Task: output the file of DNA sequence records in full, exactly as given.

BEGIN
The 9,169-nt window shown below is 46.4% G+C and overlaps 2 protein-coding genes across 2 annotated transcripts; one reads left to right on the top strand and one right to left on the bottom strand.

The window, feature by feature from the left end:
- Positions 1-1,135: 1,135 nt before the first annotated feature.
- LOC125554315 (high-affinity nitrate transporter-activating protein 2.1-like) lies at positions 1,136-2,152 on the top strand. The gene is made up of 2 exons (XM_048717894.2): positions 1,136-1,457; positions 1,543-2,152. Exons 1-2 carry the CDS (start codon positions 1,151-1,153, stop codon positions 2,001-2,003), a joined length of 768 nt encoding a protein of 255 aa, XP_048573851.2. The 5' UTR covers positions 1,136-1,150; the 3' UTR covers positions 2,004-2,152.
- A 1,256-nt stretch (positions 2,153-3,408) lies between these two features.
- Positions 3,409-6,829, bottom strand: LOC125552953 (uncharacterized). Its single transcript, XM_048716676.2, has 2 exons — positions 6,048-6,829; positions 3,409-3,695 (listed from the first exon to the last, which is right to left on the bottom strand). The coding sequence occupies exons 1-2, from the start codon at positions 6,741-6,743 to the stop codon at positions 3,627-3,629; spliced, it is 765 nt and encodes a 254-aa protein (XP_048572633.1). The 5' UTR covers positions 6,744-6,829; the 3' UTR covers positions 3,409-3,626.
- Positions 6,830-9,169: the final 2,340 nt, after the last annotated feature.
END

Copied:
The 9,169-nt window shown below is 46.4% G+C and overlaps 2 protein-coding genes across 2 annotated transcripts; one reads left to right on the top strand and one right to left on the bottom strand.

The window, feature by feature from the left end:
- Positions 1-1,135: 1,135 nt before the first annotated feature.
- LOC125554315 (high-affinity nitrate transporter-activating protein 2.1-like) lies at positions 1,136-2,152 on the top strand. The gene is made up of 2 exons (XM_048717894.2): positions 1,136-1,457; positions 1,543-2,152. Exons 1-2 carry the CDS (start codon positions 1,151-1,153, stop codon positions 2,001-2,003), a joined length of 768 nt encoding a protein of 255 aa, XP_048573851.2. The 5' UTR covers positions 1,136-1,150; the 3' UTR covers positions 2,004-2,152.
- A 1,256-nt stretch (positions 2,153-3,408) lies between these two features.
- Positions 3,409-6,829, bottom strand: LOC125552953 (uncharacterized). Its single transcript, XM_048716676.2, has 2 exons — positions 6,048-6,829; positions 3,409-3,695 (listed from the first exon to the last, which is right to left on the bottom strand). The coding sequence occupies exons 1-2, from the start codon at positions 6,741-6,743 to the stop codon at positions 3,627-3,629; spliced, it is 765 nt and encodes a 254-aa protein (XP_048572633.1). The 5' UTR covers positions 6,744-6,829; the 3' UTR covers positions 3,409-3,626.
- Positions 6,830-9,169: the final 2,340 nt, after the last annotated feature.